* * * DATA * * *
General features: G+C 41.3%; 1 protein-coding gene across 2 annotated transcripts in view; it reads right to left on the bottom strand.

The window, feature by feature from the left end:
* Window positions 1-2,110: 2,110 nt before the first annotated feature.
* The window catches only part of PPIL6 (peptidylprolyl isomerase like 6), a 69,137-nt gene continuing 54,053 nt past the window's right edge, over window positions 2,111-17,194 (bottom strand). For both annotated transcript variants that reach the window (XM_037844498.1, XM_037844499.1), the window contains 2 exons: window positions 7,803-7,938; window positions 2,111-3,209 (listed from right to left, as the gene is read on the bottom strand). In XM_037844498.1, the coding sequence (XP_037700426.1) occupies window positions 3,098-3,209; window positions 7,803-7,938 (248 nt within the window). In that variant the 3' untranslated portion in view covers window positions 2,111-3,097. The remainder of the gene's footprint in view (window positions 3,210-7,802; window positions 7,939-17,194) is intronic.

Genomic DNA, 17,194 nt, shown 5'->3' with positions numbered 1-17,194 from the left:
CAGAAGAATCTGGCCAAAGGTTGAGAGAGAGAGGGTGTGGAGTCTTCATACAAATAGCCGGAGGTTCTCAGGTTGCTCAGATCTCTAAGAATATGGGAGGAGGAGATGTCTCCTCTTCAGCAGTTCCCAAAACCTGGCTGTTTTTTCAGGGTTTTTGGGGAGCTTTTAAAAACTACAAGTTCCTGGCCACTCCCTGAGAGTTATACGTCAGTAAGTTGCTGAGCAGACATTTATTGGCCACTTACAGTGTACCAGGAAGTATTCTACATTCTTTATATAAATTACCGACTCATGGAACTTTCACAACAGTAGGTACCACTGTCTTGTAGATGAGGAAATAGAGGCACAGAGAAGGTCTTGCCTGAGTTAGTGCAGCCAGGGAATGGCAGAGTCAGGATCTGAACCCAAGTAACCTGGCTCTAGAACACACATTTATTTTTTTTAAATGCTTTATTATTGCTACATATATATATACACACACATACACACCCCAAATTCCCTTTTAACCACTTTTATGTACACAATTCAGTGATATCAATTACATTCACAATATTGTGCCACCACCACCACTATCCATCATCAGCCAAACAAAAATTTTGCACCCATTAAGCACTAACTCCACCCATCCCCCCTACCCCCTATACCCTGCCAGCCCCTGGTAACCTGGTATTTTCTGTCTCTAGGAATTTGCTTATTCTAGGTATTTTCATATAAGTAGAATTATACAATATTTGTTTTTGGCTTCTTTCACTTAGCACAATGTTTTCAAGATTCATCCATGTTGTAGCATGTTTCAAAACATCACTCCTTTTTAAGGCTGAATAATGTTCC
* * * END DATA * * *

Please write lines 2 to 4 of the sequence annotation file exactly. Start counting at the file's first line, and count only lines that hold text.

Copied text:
The window, feature by feature from the left end:
* Window positions 1-2,110: 2,110 nt before the first annotated feature.
* The window catches only part of PPIL6 (peptidylprolyl isomerase like 6), a 69,137-nt gene continuing 54,053 nt past the window's right edge, over window positions 2,111-17,194 (bottom strand). For both annotated transcript variants that reach the window (XM_037844498.1, XM_037844499.1), the window contains 2 exons: window positions 7,803-7,938; window positions 2,111-3,209 (listed from right to left, as the gene is read on the bottom strand). In XM_037844498.1, the coding sequence (XP_037700426.1) occupies window positions 3,098-3,209; window positions 7,803-7,938 (248 nt within the window). In that variant the 3' untranslated portion in view covers window positions 2,111-3,097. The remainder of the gene's footprint in view (window positions 3,210-7,802; window positions 7,939-17,194) is intronic.